POLITICS

ACLU Vows To Sue Trump Again If White House Goes Forward With Census Question

The Trump administration has until Friday to show why there should be a question about citizenship on the 2020 census.

The American Civil Liberties Union on Wednesday pledged to take the Trump administration to court once more should the president follow through on his renewed efforts to add a citizenship question to the 2020 census.

“The Supreme Court ruled that the Trump administration’s effort to add a census citizenship question was illegal because it was based on a ‘contrived’ rationale,” Dale Ho, the ACLU’s voting rights project director, said in a statement. “Despite that, and despite DOJ’s repeated statements that the census questionnaire cannot be changed after June 30, the administration is now examining whether it can concoct a ‘new rationale’ for its citizenship question.”

Ho added: “The answer is no, it cannot — at least not a legal one. Any attempt at an end run around the Supreme Court’s decision will be unsuccessful, and will be met swiftly in court.”

United States District Judge George J. Hazel reportedly told lawyers for the Trump administration on Wednesday that they had until Friday to decide whether to pursue the citizenship question.

Trump said Thursday morning in a tweet that officials were “working very hard on this, even on the 4th of July!”

The census was slated to go to print on July 1 but has been delayed over the citizenship question.

The White House yo-yoed in the past week on its much criticized effort to add the question to the decennial national survey. On Tuesday, the Trump administration said it would drop its bid to add the question to the census following a Supreme Court decision that temporarily barred the government from adding it. The move was praised by the ACLU and other voting rights advocates at the time, but any celebration was short-lived.

Although it was initially reported that the Supreme Court decision led the White House to drop its plans for the question, Trump declared Wednesday on Twitter that those reports were “FAKE.” The White House is “absolutely moving forward, as we must, because of the importance of the answer to this question,” he wrote.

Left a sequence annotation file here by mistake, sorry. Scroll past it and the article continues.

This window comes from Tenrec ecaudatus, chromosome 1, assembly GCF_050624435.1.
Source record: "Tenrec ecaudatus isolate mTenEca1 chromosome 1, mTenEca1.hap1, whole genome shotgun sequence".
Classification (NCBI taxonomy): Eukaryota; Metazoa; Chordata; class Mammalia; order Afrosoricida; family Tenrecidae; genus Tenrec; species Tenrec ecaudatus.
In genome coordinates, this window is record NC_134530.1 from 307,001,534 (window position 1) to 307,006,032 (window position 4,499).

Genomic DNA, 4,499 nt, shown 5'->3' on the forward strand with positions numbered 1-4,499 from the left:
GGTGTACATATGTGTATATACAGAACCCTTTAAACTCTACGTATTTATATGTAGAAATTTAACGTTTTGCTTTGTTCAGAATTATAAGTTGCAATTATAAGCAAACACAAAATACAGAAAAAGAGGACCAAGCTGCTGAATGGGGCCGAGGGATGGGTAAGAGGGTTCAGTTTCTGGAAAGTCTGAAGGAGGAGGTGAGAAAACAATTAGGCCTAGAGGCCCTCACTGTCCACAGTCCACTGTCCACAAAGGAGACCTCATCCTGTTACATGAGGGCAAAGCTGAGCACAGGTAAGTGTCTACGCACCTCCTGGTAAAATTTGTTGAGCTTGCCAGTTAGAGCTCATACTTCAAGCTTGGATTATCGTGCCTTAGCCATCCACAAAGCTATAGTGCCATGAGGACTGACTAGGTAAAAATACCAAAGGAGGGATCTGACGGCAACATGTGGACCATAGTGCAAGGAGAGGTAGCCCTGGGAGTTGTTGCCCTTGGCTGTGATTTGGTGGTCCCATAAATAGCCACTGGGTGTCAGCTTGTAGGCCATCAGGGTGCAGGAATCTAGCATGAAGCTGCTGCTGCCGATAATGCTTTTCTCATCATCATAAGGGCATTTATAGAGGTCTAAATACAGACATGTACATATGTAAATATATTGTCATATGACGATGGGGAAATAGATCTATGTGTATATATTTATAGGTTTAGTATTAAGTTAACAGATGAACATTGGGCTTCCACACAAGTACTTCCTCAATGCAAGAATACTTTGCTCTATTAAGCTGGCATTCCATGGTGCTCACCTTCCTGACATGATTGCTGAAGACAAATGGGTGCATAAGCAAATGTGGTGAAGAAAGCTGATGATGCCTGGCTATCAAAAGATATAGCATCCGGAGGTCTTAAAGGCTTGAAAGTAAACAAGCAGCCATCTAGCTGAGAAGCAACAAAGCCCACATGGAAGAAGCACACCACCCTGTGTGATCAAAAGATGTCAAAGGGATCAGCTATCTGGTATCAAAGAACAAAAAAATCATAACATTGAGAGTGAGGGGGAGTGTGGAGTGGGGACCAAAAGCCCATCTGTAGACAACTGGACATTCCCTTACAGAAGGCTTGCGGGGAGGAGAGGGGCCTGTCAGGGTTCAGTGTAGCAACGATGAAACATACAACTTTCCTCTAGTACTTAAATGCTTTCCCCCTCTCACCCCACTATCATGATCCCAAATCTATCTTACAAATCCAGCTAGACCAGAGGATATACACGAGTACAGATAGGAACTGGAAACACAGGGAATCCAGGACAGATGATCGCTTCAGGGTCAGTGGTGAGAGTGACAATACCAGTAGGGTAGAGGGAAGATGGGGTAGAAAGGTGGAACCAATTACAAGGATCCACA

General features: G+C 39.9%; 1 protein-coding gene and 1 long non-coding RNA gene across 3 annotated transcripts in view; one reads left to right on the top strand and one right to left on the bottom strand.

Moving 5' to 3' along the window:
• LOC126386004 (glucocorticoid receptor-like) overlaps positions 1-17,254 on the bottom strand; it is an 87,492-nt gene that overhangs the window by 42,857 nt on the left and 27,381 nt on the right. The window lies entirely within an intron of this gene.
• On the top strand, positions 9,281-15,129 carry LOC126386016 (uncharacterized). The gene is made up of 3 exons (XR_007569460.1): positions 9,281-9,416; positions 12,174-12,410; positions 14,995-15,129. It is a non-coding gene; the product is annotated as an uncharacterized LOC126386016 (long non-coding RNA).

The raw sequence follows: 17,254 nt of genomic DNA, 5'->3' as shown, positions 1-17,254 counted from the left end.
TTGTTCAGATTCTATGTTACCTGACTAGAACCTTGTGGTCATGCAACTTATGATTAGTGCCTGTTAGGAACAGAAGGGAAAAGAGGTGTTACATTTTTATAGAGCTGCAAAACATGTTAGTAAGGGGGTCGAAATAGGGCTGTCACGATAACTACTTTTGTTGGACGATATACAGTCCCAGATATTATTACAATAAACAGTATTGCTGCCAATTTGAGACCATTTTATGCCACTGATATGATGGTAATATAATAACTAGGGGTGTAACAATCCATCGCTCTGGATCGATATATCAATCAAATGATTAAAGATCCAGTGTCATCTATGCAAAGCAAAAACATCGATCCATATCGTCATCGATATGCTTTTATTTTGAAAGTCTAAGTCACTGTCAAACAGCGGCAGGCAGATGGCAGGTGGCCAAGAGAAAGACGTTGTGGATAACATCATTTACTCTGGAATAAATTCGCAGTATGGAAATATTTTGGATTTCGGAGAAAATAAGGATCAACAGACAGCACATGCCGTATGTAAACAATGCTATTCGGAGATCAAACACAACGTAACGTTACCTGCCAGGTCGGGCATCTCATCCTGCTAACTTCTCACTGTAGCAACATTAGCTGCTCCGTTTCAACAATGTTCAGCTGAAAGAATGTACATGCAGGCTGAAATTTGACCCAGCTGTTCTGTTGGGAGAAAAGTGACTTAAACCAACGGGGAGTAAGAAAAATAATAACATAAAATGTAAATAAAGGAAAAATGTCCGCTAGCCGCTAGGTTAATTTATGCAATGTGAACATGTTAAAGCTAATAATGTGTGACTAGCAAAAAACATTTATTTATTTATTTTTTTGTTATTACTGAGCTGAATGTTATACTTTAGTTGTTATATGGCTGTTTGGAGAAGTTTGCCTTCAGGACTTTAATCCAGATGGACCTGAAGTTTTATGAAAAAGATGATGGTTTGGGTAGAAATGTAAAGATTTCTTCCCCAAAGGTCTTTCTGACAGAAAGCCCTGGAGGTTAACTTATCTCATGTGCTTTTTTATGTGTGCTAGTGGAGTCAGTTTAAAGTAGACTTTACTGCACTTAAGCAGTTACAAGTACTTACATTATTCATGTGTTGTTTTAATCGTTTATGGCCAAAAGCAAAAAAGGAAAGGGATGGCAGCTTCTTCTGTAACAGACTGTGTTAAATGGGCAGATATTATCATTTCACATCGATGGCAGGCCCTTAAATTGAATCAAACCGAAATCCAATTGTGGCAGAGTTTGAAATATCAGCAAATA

The Justice Department said shortly thereafter it would continue to investigate how to include the question about respondents’ citizenship, telling a federal judge in Maryland it was seeking a “path forward.”

“We think there may be a legally available path under the Supreme Court’s decision,” Joseph Hunt, assistant attorney general for the civil division of the Justice Department, told the judge on Wednesday. “We’re examining that, looking at near-term options to see whether that’s viable and possible.”

The ACLU has argued that adding a question related to citizenship on the census, in what could be the first time in 70 years, would intimidate communities of color and result in a massive undercount of up to 6.5 million people. The organization also claimed the effort was an unconstitutional means to bypass immigrants’ rights and reduce their political influence.

“If the citizenship question is part of the survey and there is a sizable undercount, states with large immigrant populations could very well lose political representation in Congress,” the group said.

Earlier this month, the Supreme Court ruled in a 5-4 decision that the question would be barred for now, calling the Trump administration’s rationale “contrived.” But Chief Justice John Roberts, writing for the majority, left open the door for it to be included in the future if the government provided an adequate reason why it should be.

If Trump does go forward with the question, it’s unclear how the Census Bureau will cope with adding it to its 2020 questionnaire. The agency repeatedly said it needed a final answer from the courts by June 30 so it could print the census forms in time.

Sara Boboltz contributed to this report. 

This article has been updated with Hazel’s comments to Trump’s lawyers and Trump’s tweet from Thursday. 

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